"Johnny and the Bomb" rounds the trilogy off on a high note -- one of the smartest time travel stories around. Johnny and his friends are taking a homeless lady's trolley to a garage when he finds a new newspaper... from decades ago. Suddenly they're in 1941, Bigmac is arrested, and Wobbler left behind. When Johnny and the others return, they find that they have royally messed up the timeline...

The Johnny Maxwell series is not Pratchett's best work, but it is an entertaining, witty fantasy trilogy.
Read more ›
Was this review helpful to you?
Most Helpful Customer Reviews on Amazon.com (beta)
Amazon.com: 4.0 out of 5 stars  1 review
4 of 4 people found the following review helpful
4.0 out of 5 stars Only you can save mankind! July 8 2005
By E. A Solinas - Published on Amazon.com
Format:Paperback
Before Discworld was a gleam in Terry Pratchett's eye, the British fantasy author tried his hand at fantasy books for young adults. One of the results was the Johnny Maxwell Trilogy, three kooky sci-fantasy stories about time travel, aliens, and some very restless dead people.

Most young boys enjoy video games. But in "Only You Can Save Mankind," when Johnny Maxwell tries his pal Wobbler's new game, he finds that the aliens are... surrendering? Johnny is, unsurprisingly, quite taken aback: video game enemies are supposed to continue fighting. Then the game shows nothing but empty space. Johnny assumes that there is something odd about it, but nothing can prepare him for this: The ScreeWees are real aliens, who are attacked when someone uses the video game.

"Johnny And the Dead" is an appropriate title for the second book -- because Johnny sees dead people. But a massive, mercenary, progress-obsessed corporation has just bought the graveyard for fivepence, and it will soon be razed for new construction. The only people more dismayed than the living inhabitants of Blackbury are the dead ones. So as the dead break their bonds to "unlive," Johnny and his friends will try to save the graveyard from... a fate worse than death?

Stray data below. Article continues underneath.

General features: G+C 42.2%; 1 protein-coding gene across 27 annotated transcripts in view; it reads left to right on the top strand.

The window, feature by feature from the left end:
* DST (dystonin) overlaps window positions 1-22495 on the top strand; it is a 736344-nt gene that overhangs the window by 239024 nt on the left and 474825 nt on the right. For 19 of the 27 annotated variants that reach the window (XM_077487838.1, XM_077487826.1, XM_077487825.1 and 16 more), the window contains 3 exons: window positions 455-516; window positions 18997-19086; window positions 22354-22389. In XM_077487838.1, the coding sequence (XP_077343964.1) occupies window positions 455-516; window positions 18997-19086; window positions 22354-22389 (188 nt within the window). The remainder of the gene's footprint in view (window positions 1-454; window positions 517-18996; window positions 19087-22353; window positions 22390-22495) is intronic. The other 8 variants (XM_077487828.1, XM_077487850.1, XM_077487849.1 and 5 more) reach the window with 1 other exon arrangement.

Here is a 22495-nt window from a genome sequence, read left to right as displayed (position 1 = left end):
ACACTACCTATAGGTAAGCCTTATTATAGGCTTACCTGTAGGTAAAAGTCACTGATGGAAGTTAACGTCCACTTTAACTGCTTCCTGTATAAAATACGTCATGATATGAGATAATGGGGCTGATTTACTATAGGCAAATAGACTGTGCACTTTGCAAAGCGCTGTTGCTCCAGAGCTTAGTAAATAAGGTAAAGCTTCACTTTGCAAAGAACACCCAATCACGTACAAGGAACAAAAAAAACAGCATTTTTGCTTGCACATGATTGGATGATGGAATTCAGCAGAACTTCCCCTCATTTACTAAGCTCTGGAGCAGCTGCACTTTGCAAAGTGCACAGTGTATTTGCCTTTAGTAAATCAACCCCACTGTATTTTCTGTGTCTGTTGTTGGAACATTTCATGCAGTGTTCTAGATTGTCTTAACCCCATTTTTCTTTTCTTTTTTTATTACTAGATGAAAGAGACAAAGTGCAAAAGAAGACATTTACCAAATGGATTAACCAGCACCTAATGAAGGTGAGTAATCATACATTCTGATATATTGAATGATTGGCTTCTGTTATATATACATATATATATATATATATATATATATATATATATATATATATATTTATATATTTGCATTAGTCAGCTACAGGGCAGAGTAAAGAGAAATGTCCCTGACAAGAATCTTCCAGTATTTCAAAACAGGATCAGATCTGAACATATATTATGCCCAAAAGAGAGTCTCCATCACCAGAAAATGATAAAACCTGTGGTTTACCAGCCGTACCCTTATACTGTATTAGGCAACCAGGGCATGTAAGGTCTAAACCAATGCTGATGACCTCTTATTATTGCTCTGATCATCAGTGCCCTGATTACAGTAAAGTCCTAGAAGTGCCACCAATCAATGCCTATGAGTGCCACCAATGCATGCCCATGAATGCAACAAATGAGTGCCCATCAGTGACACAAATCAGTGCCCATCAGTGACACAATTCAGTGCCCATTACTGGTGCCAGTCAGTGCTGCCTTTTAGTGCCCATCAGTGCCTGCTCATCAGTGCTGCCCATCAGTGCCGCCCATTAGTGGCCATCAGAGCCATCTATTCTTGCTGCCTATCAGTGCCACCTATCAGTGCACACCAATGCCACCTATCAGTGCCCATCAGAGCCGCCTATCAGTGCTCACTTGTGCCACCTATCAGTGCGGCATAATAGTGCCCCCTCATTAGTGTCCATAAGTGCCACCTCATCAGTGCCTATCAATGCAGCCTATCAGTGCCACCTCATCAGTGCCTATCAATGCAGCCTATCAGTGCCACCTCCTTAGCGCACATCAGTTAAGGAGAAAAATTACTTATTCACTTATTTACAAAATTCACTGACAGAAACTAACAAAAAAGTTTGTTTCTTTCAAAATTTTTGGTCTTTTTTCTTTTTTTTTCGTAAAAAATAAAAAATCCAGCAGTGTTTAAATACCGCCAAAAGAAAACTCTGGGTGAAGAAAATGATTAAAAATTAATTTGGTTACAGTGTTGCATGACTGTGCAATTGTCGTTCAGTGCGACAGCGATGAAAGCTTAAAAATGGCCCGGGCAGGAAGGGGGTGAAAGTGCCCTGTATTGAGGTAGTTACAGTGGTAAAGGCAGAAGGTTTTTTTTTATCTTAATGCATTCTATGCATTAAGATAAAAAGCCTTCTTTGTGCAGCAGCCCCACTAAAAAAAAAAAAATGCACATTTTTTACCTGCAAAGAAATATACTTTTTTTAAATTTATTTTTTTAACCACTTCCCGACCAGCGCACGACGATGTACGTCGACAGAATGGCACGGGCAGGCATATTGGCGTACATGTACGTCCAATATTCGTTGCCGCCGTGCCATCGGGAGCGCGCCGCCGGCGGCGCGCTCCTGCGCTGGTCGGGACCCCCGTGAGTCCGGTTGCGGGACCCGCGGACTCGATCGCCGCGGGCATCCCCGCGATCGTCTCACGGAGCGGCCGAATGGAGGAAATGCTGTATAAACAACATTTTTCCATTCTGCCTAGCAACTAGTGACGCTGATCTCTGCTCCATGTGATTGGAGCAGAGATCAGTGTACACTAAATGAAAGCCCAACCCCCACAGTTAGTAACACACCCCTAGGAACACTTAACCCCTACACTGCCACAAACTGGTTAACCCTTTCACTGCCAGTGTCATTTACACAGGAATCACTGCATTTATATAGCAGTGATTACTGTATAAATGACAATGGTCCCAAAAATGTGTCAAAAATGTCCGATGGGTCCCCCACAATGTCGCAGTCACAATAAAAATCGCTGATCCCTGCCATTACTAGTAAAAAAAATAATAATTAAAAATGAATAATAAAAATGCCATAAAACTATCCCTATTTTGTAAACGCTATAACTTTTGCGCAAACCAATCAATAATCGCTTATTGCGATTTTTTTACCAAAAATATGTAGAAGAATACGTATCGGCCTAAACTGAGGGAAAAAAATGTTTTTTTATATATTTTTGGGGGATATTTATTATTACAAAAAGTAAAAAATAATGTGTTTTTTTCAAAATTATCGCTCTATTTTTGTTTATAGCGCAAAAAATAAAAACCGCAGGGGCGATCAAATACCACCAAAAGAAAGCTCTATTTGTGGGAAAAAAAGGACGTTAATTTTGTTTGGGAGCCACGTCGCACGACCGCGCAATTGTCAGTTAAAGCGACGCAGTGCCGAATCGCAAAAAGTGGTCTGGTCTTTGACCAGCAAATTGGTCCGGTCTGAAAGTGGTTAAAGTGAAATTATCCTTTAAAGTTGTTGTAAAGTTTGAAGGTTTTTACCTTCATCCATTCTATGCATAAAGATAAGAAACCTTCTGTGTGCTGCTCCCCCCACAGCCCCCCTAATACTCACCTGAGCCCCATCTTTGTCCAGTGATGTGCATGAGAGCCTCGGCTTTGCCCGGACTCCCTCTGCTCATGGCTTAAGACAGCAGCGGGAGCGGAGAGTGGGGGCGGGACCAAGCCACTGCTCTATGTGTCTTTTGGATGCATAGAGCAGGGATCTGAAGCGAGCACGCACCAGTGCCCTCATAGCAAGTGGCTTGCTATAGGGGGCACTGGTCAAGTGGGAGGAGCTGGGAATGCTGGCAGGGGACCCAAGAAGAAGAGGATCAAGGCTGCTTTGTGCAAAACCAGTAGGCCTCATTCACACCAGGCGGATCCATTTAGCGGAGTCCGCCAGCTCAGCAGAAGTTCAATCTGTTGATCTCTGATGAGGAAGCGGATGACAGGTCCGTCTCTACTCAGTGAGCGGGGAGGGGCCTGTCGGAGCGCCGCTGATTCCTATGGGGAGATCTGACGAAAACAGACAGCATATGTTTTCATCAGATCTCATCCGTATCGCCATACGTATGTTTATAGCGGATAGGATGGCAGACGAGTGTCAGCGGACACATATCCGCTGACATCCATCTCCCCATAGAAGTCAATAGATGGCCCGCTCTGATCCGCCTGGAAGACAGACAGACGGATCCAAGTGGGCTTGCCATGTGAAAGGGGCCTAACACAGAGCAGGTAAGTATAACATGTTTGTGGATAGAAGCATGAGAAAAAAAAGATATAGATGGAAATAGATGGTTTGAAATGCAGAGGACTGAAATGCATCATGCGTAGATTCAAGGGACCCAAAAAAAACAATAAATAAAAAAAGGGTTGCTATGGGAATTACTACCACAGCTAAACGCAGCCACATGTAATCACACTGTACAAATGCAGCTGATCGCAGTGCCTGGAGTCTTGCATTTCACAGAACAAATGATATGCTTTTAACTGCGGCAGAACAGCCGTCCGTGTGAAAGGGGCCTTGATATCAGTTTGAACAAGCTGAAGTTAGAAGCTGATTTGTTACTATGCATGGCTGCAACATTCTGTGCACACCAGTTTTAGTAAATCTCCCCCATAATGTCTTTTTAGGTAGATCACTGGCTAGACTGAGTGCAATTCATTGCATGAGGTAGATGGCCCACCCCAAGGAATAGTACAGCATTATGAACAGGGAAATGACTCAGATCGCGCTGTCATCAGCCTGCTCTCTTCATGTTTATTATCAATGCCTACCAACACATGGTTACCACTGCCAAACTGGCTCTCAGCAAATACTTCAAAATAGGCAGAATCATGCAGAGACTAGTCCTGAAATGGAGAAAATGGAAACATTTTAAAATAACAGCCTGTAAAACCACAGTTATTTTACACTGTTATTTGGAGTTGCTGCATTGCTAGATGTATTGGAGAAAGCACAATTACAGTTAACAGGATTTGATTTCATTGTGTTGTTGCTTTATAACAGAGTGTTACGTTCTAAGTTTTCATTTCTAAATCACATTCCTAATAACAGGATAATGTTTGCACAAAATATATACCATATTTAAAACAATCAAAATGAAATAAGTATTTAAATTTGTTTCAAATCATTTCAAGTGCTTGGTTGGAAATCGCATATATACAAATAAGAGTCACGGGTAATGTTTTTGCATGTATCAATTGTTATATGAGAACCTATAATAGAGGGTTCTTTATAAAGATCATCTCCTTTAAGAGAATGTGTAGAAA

"Johnny and the Bomb" rounds the trilogy off on a high note -- one of the smartest time travel stories around. Johnny and his friends are taking a homeless lady's trolley to a garage when he finds a new newspaper... from decades ago. Suddenly they're in 1941, Bigmac is arrested, and Wobbler left behind. When Johnny and the others return, they find that they have royally messed up the timeline...

The Johnny Maxwell series is not Pratchett's best work, but it is an entertaining, witty fantasy trilogy. And Pratchett being Pratchett, he also gets to make fun of big corporations, radio programs, video games, war, and a lot of other stuff. Well, what else does one expect of a Pratchett fantasy novel?

Okay, the first book is probably the weakest of the trilogy -- Pratchett's writing is definitely less mature, and the storyline is confusing, although still entertaining. The second and third volumes are where his tight plots and deft humor really bloom, such as when the dead Communist calls up a radio talk show host and speaks frankly about being "vertically challenged."

Perhaps the best part is the characters. Without other races like dwarves, golems and werewolves, Pratchett has to give the character entirely human quirks. Johnny is the "normal guy," wise beyond his years and quiet unless he needs to speak. But backing him up is the dignified and intelligent Yo-less, gluttonous Bigmac, gutsy Kristy, and goofy Wobbler.

The Johnny Maxwell Trilogy is a fun, wry, witty fantasy series, and show Pratchett slowly growing into his literary gifts. Definitely worth reading.
Search Customer Reviews
Only search this product's reviews

Look for similar items by category


Feedback